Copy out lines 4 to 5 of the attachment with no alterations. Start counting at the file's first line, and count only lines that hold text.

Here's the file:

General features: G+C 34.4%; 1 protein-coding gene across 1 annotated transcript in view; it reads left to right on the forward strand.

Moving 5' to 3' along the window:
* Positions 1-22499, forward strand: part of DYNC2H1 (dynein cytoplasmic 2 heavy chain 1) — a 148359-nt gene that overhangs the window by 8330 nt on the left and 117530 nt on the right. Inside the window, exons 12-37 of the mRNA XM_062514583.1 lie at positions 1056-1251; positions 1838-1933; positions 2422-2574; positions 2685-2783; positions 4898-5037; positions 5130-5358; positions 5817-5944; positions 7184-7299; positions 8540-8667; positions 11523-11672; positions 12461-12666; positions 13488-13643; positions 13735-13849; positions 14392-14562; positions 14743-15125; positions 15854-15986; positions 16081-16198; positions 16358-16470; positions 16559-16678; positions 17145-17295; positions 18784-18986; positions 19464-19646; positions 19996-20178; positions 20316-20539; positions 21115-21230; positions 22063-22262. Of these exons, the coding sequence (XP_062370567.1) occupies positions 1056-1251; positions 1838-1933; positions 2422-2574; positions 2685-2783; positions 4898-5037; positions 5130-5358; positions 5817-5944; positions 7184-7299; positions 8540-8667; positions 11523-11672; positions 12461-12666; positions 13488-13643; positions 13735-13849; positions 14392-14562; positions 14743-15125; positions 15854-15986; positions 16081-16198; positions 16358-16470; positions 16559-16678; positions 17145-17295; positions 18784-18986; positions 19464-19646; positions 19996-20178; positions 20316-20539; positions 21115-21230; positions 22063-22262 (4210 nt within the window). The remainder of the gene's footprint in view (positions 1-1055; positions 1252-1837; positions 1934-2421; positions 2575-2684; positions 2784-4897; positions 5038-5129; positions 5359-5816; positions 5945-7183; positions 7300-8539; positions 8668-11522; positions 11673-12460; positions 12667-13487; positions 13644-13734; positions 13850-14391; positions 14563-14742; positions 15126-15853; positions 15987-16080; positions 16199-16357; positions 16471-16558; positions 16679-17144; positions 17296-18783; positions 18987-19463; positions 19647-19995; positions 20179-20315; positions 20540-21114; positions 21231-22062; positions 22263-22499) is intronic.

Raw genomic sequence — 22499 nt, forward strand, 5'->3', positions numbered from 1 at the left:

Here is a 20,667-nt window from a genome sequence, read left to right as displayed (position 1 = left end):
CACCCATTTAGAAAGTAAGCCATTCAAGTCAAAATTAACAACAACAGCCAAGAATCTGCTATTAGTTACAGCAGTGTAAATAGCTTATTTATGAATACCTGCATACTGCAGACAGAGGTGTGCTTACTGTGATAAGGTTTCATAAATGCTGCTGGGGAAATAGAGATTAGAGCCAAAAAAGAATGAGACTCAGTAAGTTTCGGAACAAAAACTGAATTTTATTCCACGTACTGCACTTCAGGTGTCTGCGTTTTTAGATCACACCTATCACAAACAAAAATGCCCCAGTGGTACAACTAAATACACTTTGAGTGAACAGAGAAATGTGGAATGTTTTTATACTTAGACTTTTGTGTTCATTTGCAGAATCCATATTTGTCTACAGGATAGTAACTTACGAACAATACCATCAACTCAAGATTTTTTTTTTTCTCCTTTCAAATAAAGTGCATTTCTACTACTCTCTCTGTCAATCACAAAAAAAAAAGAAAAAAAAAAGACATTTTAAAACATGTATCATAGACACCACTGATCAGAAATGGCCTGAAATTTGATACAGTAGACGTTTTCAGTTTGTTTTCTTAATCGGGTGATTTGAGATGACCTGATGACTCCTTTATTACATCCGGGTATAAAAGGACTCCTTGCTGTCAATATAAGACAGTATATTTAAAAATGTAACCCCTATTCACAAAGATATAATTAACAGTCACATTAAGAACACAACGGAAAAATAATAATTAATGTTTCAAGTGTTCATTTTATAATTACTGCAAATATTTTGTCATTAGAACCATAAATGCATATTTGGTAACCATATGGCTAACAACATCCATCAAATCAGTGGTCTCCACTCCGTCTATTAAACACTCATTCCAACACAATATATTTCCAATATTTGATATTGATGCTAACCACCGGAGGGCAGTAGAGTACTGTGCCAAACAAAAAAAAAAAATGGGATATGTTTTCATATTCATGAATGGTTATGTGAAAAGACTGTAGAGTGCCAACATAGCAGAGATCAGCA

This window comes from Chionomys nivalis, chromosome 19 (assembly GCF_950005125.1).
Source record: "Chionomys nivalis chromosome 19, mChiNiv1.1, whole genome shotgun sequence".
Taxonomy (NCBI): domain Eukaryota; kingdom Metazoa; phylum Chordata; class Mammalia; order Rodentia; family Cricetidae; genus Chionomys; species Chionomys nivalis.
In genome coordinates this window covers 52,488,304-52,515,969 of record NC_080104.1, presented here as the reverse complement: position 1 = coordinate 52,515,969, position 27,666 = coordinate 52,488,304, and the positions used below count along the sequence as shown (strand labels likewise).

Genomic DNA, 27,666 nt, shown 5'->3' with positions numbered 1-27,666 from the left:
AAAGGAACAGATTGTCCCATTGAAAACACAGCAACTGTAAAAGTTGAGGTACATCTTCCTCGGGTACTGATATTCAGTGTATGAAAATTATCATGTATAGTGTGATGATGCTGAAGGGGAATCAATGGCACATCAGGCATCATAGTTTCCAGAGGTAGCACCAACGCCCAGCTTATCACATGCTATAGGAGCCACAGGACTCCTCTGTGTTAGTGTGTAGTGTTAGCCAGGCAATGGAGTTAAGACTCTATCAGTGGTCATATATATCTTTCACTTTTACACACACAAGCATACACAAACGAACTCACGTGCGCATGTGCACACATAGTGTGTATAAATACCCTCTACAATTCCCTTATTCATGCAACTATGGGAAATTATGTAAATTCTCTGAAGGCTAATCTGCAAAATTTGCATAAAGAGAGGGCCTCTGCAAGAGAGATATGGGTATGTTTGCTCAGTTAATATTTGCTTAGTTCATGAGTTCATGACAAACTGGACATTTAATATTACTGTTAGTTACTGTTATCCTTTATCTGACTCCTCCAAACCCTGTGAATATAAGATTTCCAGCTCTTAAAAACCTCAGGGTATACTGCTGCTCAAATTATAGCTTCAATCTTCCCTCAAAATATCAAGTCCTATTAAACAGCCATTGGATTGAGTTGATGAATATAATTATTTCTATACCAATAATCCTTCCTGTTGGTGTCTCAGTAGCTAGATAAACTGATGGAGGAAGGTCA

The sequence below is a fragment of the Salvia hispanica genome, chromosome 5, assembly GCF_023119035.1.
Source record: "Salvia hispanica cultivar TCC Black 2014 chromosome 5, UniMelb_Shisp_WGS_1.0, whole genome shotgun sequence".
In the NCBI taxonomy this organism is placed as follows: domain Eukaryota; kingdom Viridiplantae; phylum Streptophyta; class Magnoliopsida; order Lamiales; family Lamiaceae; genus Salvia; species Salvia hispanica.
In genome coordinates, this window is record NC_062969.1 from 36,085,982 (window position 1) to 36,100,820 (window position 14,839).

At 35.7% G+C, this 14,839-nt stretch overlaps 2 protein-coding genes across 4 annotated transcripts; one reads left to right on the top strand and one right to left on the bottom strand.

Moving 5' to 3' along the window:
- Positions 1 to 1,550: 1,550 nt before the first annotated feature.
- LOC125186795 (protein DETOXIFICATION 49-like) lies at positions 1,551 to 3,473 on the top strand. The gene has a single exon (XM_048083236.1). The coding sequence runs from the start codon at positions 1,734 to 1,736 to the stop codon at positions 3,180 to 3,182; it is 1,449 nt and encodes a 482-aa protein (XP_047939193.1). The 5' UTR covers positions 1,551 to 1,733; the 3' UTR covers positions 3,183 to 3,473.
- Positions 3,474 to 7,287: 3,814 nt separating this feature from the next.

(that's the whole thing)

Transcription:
Raw genomic sequence — 22499 nt, forward strand, 5'->3', positions numbered from 1 at the left:

Here is a 20,667-nt window from a genome sequence, read left to right as displayed (position 1 = left end):